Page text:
Freedom of Speech, Not Freedom From Consequences

Donald Sterling and Robert Copeland may speak freely, but that doesn't guarantee them their jobs.

The Associated Press

Copeland had the right to speak his mind, but the First Amendment doesn't guarantee job security.

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Being a racist is an awful thing. But should it cost you your job?

That is no longer an academic question for Donald Sterling and Robert Copeland, both of whom have been publicly excoriated and essentially fired for making outrageous, race-related comments. Sterling, of course, is the Los Angeles Clippers owner caught on tape demanding that his nearly-as-irritating, but apparently not racist, girlfriend, not show up to NBA games with black people. Sterling, for some reason, seems to have forgotten that there are a lot of African-Americans on the basketball court, but perhaps he consoles himself by convincing himself that he actually owns the black men themselves, and not just the team.

[READ: Someone Tell the Bigots They Lost]

Then there is Copeland, who was the head of the tiny police department in bucolic Wolfeboro, New Hampshire. Copeland, sitting in a restaurant in the wealthy and visually spectacular town which bills itself as America’s “first resort” town, was overheard using the N-word in reference to President Obama. And like Sterling, Copeland didn’t even bother to deny the comments or explain them in some manufactured context. Instead, Copeland emailed fellow police commissioners:

I believe I did use the ‘N’ word in reference to the current occupant of the Whitehouse. For this, I do not apologize — he meets and exceeds my criteria for such.


Calls came for Copeland’s ouster, from Democrats and Republicans alike. And late Sunday night, the 82-year-old Copeland acquiesced, agreeing to step down from the job.

Sterling is not going so quietly. He has been fined $2.5 million – a fee he is refusing, for the time being, to pay – and has been banned from the games. The league has filed a formal complaint and has set a June hearing to attempt to strip Sterling of his ownership of the team, a punishment Sterling also is fighting.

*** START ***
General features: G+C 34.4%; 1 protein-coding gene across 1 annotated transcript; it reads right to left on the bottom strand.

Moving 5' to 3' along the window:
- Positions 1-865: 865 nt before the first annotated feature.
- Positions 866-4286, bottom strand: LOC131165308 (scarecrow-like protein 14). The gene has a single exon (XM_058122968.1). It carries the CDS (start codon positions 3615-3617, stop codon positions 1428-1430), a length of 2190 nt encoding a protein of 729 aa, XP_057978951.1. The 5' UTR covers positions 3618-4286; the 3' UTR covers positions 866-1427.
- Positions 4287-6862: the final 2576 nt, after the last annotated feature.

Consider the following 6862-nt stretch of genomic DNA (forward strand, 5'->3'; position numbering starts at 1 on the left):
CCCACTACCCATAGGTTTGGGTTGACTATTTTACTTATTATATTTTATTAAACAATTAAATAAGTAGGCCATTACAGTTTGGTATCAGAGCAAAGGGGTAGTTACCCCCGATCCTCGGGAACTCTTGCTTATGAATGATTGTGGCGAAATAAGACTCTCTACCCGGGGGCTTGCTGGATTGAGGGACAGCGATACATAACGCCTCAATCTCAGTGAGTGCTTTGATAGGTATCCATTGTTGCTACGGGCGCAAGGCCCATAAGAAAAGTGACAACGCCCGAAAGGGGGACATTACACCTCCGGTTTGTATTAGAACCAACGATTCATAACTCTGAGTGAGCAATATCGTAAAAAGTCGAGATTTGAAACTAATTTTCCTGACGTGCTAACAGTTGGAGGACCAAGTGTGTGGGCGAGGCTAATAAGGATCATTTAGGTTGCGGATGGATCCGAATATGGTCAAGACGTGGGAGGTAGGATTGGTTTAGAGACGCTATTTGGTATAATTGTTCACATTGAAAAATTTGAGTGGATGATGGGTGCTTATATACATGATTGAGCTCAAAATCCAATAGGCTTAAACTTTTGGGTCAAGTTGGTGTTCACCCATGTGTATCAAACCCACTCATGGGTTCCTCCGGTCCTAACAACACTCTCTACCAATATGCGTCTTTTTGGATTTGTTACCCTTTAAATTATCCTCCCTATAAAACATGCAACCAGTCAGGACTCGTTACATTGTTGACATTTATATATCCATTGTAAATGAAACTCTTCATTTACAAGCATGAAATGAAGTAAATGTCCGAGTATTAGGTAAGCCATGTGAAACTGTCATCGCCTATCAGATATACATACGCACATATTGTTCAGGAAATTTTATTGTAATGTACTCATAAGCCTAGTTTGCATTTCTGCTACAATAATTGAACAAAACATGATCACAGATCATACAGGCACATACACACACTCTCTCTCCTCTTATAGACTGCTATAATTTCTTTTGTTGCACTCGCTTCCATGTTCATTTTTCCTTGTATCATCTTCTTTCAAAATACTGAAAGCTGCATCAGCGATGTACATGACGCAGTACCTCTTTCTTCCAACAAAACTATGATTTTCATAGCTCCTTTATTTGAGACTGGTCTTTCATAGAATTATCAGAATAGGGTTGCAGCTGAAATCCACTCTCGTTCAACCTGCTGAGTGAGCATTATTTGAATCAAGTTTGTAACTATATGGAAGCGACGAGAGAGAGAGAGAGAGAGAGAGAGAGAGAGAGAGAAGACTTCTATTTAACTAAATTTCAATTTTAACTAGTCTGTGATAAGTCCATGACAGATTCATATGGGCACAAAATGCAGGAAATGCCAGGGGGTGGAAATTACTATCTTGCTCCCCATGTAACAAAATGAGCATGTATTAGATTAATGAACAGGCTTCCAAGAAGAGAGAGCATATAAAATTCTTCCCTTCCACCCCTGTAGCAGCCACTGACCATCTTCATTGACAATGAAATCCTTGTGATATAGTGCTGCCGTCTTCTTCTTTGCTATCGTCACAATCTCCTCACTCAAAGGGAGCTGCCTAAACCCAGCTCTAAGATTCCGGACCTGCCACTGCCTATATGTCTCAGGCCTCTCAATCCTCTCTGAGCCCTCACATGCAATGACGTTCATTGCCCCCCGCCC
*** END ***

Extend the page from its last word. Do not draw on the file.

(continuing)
[VOTE: Was the NBA Right to Ban Donald Sterling?]

On their collective face, the cases look like some high-profile form of political correctness, demonizing people for speaking their minds, no matter how offensive the thoughts are. But that’s not what’s at issue here (and “political correctness” is a term often used to justify not exercising basic good manners and tolerance of others). Yes, both men have a right to say what they think, however awful it is, and they have the right to say it out loud. They do not have the right to say such things and continue to serve in either publicly-paid positions (as Copeland was in) or in jobs that have a collateral impact on the image of others (such as Sterling’s ownership of the Clippers does with the NBA).

The First Amendment merely protects people from facing government punishment for speaking their minds. It doesn’t guarantee job security, respect or even friends for people who deeply insult others with the most heinous terms. Public shunning is a powerful tool – perhaps more powerful than incarceration or monetary fines. (And Sterling, it should be noted, has managed to buy his way out of being punished for his racism, settling a major race discrimination case.) The old adage holds true: I may disagree with what you said, but I’ll fight for the death to protect your right to say it. And we also maintain the right to deprive those racists of a megaphone.